ianmcdonald (ianmcdonald) wrote,

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New dreams for old

In his introduction to Paolo Bacigalupi's story The Gambler in Fast Forward 2,Lou Anders quotes from an interview Paolo gave with The Fix. The salient quote is 'I'd like to see the genre return to relevance. I feel like SF has tolls no other genre has, and yet somehow we're wasting the potential. There are a lot of open questions about where we're going and what our future is going to look like, and I don't see a lot of sf tackling those issues. I'd like to see more.
Amen to that, says I, and it started me thinking. It does seem to me that SF is going through a dark night of the soul at the moment. This can only be good --I'm not one to proclaim the coming death of science-fiction 'because everything that can be invented has been invented/sf can't keep up with our wonderful wired world'. Those who argue that understand little about what SF, as a division of fantastic literature is about. Technological projection and future prediction is one of the least of its strengths; at it's best it's a visionary literature. It's all about our hopes and our fears.

And I think the aquifer of hopes and fears that SF has been drawing from so long is running dry. When people -the kind of people to whom, I presume, Paolo wants SF to be relevant, think of SF, they think of Spaaaaaaceship! Fiction. But it's a twentieth century paradigm; a middle twentieth century one at that. We dreamed of exploring the solar system; weekend on the mopon, honeymoon on Mars, exporting versions of the United States abnd Lockian political dream across the galaxy. I think we've realised it's not goping to be like that. You can pay Beardie Branson a fools ransom to be looped up sixty miles in what looks like a sextoy nd pretend you've gone into space, but it's not. It's not space. And in our me me me culture, the question is always 'what has it done for me lately'? (Though contemplating the Ryanair of space tourism is a delicious thought) We've had a cultural shift away from grand schemes of national pride --the Chinese still handle them pretty well, though perhaps it doesn't do to peer too closely. To most people, it's a fading dream.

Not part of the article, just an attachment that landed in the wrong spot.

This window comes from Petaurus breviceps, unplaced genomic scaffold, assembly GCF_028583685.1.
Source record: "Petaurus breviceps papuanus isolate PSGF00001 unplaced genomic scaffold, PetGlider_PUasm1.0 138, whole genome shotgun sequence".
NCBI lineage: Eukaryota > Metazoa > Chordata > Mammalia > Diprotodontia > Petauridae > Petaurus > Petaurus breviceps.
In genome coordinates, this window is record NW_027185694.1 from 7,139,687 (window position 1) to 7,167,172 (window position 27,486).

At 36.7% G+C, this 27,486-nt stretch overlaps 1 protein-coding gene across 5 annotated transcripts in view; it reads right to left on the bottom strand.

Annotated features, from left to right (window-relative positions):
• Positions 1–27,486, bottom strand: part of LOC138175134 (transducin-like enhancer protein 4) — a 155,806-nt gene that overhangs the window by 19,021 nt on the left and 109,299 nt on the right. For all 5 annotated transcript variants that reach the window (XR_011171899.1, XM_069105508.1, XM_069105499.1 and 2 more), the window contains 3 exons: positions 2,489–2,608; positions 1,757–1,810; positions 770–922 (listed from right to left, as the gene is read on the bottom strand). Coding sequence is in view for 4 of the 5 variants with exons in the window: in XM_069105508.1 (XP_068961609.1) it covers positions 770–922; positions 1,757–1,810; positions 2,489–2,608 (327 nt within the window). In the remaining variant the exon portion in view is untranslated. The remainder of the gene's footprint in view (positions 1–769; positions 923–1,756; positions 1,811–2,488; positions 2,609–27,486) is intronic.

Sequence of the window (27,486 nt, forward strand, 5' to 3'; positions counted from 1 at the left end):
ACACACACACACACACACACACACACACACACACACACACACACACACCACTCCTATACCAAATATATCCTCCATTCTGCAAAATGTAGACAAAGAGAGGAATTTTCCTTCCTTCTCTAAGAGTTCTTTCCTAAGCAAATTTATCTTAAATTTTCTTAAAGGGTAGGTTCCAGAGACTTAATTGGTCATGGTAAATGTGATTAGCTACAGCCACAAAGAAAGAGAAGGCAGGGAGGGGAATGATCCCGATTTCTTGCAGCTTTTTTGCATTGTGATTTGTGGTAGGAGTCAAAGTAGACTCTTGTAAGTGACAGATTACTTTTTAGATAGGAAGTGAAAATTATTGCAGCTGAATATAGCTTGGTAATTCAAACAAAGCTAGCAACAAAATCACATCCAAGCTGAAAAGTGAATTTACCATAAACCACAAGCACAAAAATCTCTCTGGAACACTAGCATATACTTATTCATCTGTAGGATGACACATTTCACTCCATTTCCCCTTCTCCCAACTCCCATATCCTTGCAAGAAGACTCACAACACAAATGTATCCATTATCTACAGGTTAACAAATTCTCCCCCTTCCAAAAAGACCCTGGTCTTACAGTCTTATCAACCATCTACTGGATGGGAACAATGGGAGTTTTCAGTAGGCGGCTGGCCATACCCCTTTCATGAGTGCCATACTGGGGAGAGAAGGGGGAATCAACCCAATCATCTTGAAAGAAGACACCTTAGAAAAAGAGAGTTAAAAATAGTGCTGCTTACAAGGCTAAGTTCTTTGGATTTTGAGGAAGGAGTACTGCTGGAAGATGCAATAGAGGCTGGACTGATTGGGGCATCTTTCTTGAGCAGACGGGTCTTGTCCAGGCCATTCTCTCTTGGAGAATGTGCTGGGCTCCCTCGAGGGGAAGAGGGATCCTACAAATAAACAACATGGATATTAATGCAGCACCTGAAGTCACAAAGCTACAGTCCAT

Spaaaaaceships! are the thing of TV, movies and games. The media has absorbed this so completely and successfuly that to me, there are now two cultures: SciFi and SF. There's still a vast amount of print spaceship-and-aliens material being published --and it sells damn well, it's still perceived as the heart of the genre, the pure quill (I've written some myself, and I love reading it) but I think it's become a nostalgic genre. When I write space-stuff, I like doing it, but it feels like a game. It feels 'literary', playing with words. It doesn't feel relevant. It doesn't connect to what I feel or fear for the future. We've lost that dream. It's entertaining, and that's it.

I envy the cyberpunks, who, for a brief and brilliant moment in the Eighties, produced the most relevant literature on the planet. They understood the growing disillusionment with the 50s hopes and dreams and the approaching millenial angst (OMG! OMG! a new millenium and we don't have any theories for handling it!) and synthesised them brilliantly.

So am I advocating the good old Mundane Manifesto? (or even Jason Stoddard's Skiffy Positivism.) Come on, you know me better than that. I talking about stuff on a more fundamental level than Mundanity's bean-counting and box ticking. Also, if SF is the literature of our hopes and fears, it can't all be cheerful and upbeat. Neither does it have to be glumly downbeat: I'd hate to see British SF return to the dourness of Iron Age SF. It's a vision thing.

I think part of the proble is that we aren't quite sure what the hopes and fears, what the underlying visions of this age are. 911 and the asssociated resurgence of the religious mindset has so overshadowed the opening years of the century that it's hard to look past them to the other big visionary ideas that might shape people's worldviews. The wired world must be there, and artificial intelligence. The Singularity is certainly also in the mix --though at its worst post-singularity SF can descend into sterile solipsistic mumbling that is deeply dehumanising. I'd run up a flag for the Multiverse. When 'in a parallel universe' becomes an everyday expression, it's in there somewhere. Nanotech, perhaps. Mr Bacigalupi firmly makes a stand on environmental issues. Doubtless, that's a player. What others are there? What in Big Ideas, is relevant to us in 2008? Peg that and we've answered the question about how to make science-fiction relevant.
Give me your new dreams, my old ones don't enchant me any more.
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